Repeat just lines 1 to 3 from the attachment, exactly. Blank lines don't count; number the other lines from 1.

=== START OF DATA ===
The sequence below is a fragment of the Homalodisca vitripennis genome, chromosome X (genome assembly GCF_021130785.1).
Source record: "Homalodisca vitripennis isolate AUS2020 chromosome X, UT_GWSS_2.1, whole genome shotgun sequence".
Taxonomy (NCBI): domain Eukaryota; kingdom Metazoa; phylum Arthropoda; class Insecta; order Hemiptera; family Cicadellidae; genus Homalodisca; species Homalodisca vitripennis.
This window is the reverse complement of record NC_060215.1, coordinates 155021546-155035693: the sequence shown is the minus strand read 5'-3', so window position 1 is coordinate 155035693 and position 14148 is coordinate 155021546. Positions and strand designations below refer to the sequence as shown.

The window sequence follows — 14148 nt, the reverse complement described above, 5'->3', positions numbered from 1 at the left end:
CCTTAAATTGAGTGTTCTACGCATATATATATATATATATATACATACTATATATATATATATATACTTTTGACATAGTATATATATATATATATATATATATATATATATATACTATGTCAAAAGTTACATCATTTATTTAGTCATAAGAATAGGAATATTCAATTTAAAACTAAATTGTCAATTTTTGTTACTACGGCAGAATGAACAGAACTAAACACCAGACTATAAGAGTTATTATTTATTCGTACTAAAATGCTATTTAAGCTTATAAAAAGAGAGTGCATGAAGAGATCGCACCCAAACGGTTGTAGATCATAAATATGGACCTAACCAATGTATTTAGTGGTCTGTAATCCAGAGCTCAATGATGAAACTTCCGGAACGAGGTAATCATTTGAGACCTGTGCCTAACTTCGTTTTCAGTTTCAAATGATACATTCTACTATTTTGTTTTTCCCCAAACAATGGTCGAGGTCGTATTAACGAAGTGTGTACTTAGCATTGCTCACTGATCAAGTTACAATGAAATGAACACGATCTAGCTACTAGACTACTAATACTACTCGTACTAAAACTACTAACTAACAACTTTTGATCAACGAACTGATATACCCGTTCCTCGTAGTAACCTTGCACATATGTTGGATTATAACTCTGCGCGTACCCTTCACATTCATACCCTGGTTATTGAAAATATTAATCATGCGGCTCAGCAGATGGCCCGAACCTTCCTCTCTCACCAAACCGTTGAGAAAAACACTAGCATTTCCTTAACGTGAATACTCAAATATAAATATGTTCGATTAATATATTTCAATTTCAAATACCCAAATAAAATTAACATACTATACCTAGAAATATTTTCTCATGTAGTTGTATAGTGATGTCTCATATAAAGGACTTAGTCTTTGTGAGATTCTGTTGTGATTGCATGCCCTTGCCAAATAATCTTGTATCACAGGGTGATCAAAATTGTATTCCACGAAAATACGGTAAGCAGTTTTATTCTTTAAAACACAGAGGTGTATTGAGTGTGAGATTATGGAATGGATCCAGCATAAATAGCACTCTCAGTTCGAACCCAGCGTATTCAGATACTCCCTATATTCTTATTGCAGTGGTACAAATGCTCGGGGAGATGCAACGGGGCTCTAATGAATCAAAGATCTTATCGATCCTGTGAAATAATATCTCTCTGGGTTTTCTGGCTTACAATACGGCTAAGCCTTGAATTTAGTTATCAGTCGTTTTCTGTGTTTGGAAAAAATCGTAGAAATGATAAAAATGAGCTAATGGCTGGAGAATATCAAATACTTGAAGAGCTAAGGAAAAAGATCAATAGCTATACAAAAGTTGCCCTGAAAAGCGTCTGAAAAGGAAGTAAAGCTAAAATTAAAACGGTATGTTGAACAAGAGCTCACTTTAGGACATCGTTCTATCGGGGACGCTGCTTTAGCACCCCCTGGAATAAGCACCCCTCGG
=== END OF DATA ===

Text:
The sequence below is a fragment of the Homalodisca vitripennis genome, chromosome X (genome assembly GCF_021130785.1).
Source record: "Homalodisca vitripennis isolate AUS2020 chromosome X, UT_GWSS_2.1, whole genome shotgun sequence".
Taxonomy (NCBI): domain Eukaryota; kingdom Metazoa; phylum Arthropoda; class Insecta; order Hemiptera; family Cicadellidae; genus Homalodisca; species Homalodisca vitripennis.